Dog Born With Odds Stacked Against Her Found Just The Parents She Needed
We all see the photos that people share on Facebook desperately asking "someone" to please adopt a dog. Sometimes we share them ourselves; sometimes we skip over them thinking the post has been shared a lot so "someone" will adopt him.
One post that landed on Paulette Goodreau's page just couldn't be ignored. She saw a picture of a dog named Pinky and felt an immediate swelling in her heart. The first thing Goodreau noticed was that there was something peculiar about her face. Goodreau's partner, Christie Cornelius, is a veterinarian and she agreed.
Pinky was white but her fur was so thin she had a pink hue. Her eyes were small and squinty, and not focused in the same direction. Her nose looked squished, and her tongue hung out of her mouth ever so slightly. She had an obvious skull deformity. The shelter said she had a broken leg. She looked something like a pit bull, but it was hard to tell. Goodreau readily shared the post and also hoped "someone" would stand up and take Pinky.
Pinky was stuck at the Galveston County Shelter in Texas, which was sharing the post in hopes that a rescue would step up to pull her to safety. Cornelius gazed at Pinky's photo while she was at work and was drawn to the dog's silly face and pink hue.
She knew that Pinky's broken leg was the least complicated of her issues and, more than likely, a temporary one. She also recognized the signs of neurological issues in Pinky's face. Knowing that posts of dogs who have severe health problems tend to circulate widely, and can result in people unequipped to deal with their issues taking them in, Cornelius decided she and Goodreau were the "someone" Pinky needed. Cornelius had the resources to take on such a special needs dog and was prepared to tap into them. Goodreau didn't have to think when she received a text from Cornelius suggesting they adopt Pinky. Her immediate response was "yes." The shelter was grateful to have the interest of a veterinarian for Pinky and adopted her out to Goodreau and Cornelius.
Goodreau and Cornelius had never met Pinky before adopting her. They knew Pinky was dropped off by a family who said they found her. They knew she needed a lot of medical help. And once they met her at the shelter, they knew they had made the right decision.
Once home, Pinky immediately went for a consult at Gulf Coast Veterinary Specialists. A CAT scan of her head revealed that part of her brain was in her nasal cavity, she had no frontal sinus cavities and her eye sockets and eyes were under-formed. She also had ingrown eyelashes, also known as reversed eyelashes, meaning her eyelashes were actually inverted and rubbing on her corneas. She also was suffering from developmental delays, epilepsy and diminished sight and hearing. Veterinarians confirmed that Pinky was born like this, likely due to inbreeding.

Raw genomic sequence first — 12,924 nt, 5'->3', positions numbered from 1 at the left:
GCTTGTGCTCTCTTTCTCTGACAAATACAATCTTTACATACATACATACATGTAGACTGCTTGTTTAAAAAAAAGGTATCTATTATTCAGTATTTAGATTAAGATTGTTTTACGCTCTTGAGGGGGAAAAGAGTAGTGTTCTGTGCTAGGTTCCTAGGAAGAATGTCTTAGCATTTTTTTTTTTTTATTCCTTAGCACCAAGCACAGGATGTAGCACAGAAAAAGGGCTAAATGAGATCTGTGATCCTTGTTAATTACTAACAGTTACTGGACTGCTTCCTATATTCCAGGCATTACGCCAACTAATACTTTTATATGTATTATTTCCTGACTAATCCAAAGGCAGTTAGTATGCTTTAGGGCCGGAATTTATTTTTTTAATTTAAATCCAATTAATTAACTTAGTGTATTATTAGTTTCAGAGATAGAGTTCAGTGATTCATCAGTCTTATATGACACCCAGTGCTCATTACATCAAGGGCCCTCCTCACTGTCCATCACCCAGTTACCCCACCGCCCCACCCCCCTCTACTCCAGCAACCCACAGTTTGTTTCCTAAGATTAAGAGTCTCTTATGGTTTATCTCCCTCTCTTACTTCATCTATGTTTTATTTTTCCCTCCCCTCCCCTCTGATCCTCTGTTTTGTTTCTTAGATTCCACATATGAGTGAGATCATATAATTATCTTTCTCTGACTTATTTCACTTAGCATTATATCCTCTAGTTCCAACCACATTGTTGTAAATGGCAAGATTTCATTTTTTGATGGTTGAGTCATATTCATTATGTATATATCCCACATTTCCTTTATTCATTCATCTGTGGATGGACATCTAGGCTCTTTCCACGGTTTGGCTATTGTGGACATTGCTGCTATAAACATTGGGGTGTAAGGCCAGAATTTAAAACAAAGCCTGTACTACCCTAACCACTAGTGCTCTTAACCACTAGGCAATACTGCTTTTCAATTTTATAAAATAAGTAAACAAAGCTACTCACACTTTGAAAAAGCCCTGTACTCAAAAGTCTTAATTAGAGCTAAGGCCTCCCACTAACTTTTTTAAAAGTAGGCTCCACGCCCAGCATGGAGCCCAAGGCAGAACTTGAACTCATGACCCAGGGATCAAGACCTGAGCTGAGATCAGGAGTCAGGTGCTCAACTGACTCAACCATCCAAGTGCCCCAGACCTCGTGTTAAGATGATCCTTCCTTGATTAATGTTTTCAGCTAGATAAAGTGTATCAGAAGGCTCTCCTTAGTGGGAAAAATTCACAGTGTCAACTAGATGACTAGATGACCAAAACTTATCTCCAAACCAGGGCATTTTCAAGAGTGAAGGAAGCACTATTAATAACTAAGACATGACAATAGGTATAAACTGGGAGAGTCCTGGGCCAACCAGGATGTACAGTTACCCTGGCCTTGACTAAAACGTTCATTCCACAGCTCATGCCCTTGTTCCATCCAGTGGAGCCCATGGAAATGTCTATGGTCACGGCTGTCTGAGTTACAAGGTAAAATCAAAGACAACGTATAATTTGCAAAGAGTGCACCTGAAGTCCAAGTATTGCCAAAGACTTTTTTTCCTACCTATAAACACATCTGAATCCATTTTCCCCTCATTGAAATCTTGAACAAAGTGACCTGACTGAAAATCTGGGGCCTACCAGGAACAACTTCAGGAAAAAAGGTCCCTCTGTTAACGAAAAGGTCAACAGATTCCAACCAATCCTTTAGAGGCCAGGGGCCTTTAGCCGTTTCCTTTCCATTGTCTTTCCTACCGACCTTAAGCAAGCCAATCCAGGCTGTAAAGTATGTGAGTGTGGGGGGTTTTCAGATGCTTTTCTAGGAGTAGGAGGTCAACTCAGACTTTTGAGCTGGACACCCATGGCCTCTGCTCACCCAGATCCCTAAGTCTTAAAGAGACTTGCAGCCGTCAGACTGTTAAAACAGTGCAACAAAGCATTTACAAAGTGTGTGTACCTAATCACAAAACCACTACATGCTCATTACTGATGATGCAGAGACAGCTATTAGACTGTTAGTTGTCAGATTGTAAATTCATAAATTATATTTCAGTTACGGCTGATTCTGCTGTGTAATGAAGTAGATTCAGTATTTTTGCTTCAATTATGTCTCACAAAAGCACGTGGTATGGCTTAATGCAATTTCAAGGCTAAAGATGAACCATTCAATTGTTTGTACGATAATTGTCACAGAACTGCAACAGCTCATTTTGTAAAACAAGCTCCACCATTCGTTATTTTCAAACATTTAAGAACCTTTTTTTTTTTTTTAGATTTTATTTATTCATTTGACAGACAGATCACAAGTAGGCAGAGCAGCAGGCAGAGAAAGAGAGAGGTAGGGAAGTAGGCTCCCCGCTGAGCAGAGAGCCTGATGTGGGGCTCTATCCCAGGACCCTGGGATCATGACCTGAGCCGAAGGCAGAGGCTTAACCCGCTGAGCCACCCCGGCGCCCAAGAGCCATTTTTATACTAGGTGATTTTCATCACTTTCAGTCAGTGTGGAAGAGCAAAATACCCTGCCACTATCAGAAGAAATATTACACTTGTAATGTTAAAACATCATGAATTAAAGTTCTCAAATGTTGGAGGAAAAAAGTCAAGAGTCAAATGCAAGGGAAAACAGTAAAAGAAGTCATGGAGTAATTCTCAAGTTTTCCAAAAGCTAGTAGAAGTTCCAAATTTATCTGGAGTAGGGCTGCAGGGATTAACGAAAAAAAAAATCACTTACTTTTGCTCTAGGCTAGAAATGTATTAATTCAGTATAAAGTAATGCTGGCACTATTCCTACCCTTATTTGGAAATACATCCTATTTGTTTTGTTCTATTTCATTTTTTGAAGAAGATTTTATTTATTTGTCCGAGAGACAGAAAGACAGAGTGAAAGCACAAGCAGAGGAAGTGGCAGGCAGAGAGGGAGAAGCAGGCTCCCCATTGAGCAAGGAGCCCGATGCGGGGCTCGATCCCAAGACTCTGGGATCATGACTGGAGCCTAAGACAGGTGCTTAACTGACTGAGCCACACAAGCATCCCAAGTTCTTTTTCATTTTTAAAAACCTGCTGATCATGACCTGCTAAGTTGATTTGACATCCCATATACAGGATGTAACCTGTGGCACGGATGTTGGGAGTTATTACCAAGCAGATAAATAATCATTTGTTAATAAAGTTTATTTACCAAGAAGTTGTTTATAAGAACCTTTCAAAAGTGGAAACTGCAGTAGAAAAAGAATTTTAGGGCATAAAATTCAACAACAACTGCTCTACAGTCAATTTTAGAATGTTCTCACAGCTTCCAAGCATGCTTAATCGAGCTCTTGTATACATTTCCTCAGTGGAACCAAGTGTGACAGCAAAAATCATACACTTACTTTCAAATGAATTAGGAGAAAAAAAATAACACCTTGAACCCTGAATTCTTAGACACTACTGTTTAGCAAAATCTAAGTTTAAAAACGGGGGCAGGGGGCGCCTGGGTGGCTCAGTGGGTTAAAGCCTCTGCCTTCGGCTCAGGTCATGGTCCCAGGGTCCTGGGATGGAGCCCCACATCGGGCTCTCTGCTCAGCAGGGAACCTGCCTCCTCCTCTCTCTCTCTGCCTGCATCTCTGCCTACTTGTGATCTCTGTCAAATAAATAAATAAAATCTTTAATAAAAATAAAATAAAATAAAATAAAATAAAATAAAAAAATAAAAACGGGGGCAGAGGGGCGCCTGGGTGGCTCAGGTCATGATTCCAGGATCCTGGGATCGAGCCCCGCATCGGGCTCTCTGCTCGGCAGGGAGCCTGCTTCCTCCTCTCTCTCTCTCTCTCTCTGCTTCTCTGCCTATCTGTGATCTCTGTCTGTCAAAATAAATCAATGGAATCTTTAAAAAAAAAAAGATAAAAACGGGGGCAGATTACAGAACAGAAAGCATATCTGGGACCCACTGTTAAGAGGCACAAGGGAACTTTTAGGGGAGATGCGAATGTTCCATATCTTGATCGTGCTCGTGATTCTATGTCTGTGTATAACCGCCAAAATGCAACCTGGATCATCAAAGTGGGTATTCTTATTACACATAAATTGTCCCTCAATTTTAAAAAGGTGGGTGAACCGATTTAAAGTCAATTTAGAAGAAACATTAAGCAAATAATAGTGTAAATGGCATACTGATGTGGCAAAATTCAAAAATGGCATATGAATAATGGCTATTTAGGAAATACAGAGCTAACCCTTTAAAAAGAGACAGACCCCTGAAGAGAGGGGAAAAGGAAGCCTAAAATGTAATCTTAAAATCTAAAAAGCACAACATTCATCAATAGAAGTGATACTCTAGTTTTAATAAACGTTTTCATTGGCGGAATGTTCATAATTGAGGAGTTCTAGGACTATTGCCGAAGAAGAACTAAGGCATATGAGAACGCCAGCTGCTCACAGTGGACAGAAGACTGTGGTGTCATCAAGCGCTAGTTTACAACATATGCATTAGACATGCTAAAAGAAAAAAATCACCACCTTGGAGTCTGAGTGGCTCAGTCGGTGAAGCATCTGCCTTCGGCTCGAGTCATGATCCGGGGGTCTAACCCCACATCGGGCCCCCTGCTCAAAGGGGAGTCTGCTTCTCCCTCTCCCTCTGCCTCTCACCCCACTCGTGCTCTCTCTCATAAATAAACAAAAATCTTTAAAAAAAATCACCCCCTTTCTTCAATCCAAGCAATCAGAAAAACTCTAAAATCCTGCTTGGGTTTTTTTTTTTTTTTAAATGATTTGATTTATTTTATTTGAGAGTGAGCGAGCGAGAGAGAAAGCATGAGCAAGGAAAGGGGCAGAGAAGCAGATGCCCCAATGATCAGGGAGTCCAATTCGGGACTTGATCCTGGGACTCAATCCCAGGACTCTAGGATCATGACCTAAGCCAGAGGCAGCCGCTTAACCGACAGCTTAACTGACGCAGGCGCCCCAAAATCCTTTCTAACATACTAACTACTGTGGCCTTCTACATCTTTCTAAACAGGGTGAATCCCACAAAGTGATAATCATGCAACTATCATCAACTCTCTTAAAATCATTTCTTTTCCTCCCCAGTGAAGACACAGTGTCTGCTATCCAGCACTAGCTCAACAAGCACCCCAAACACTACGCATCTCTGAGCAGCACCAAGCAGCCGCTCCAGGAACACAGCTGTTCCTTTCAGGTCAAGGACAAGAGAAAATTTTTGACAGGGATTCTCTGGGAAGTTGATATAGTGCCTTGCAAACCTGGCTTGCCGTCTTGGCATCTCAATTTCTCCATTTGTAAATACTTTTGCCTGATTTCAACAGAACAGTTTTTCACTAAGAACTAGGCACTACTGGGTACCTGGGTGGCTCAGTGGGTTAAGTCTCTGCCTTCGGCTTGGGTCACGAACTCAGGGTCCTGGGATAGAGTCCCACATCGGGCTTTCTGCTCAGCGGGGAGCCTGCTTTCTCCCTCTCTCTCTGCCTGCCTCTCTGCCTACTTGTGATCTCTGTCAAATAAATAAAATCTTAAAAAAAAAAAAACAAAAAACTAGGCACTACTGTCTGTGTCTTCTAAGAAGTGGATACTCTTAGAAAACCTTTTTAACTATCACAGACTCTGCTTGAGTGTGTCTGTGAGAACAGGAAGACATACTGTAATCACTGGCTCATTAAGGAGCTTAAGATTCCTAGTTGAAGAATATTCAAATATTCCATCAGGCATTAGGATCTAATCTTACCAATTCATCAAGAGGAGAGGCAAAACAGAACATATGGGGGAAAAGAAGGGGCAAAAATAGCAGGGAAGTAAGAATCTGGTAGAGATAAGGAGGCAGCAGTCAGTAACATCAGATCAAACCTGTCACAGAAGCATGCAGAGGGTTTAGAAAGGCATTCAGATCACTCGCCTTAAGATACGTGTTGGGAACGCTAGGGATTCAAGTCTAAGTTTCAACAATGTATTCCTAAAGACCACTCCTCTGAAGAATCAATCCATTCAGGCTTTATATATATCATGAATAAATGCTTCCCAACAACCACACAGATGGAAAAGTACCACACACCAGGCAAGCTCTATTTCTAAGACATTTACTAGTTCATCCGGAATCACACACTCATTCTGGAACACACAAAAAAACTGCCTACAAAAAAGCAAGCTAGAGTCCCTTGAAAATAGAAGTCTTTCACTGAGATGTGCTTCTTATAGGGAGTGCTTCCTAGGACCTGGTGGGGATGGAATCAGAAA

Pinky underwent surgery to correct her broken leg shortly after she came home, when she just under a year old, and again at 18 months of age to correct her reversed eyelashes.
It's not known if she was a product of backyard breeding, but the shelter suspected the family who brought her in may have known more about her than someone would know about a stray dog they just found. Regardless, her genetic condition is due to inbreeding, which leads to genetic problems and deformities.
"None of this made a difference to us, as we both only have special needs animals," Goodreau said. "We just had to figure out a way to teach Pinky within her special world. She cannot read humans or animals, so if she were to be attacked, she would not know to run or fight back." She added that they will always protect her.
Dogs learn behavior from older, more experienced dogs and it is likely Pinky was left to fend for herself or rejected. She is terrified of crates and confined places, and potty training has proven nearly impossible.
Goodreau and Cornelius have their hands full with Pinky, in addition to their two other dogs, but they have no regrets. Pinky suffers from seizures and has acid reflux, but she's happy. She is learning how to play, thanks to her canine siblings, Bob and Mylie. She brings joy to everyone she meets and she loves her humans. Despite all she's been through, she's not suffering.
Goodreau began a Facebook page for Pinky to keep her early supporters updated on her progress. She and Cornelius also advocate for animals who have special needs and are hard to place in homes. They stand against backyard breeding.
"Though Pinky is super cute, and we are lucky to have her in our family, the truth is, she has a guarded, unknown future because of someone's carelessness and greed," Goodreau said.
Pinky was very lucky. Thanks to the social media postings of Galveston County Shelter and her new moms' compassion, Pinky was not at the shelter very long. City shelters are crowded, and special needs animals don't do as well as cute, healthy puppies and kittens.
Goodreau and Cornelius had the resources to take care of Pinky. Goodreau urges people to consider the needs of the animal and try to compare your resources to their needs. Your heart is always in the right place when you want to help an animal, but your mind is your most useful tool when you decide to adopt.
There are plenty of animals from all types of backgrounds waiting to be adopted. If you are ready give a pet a forever home, check out Adopt-a-pet.com to get started.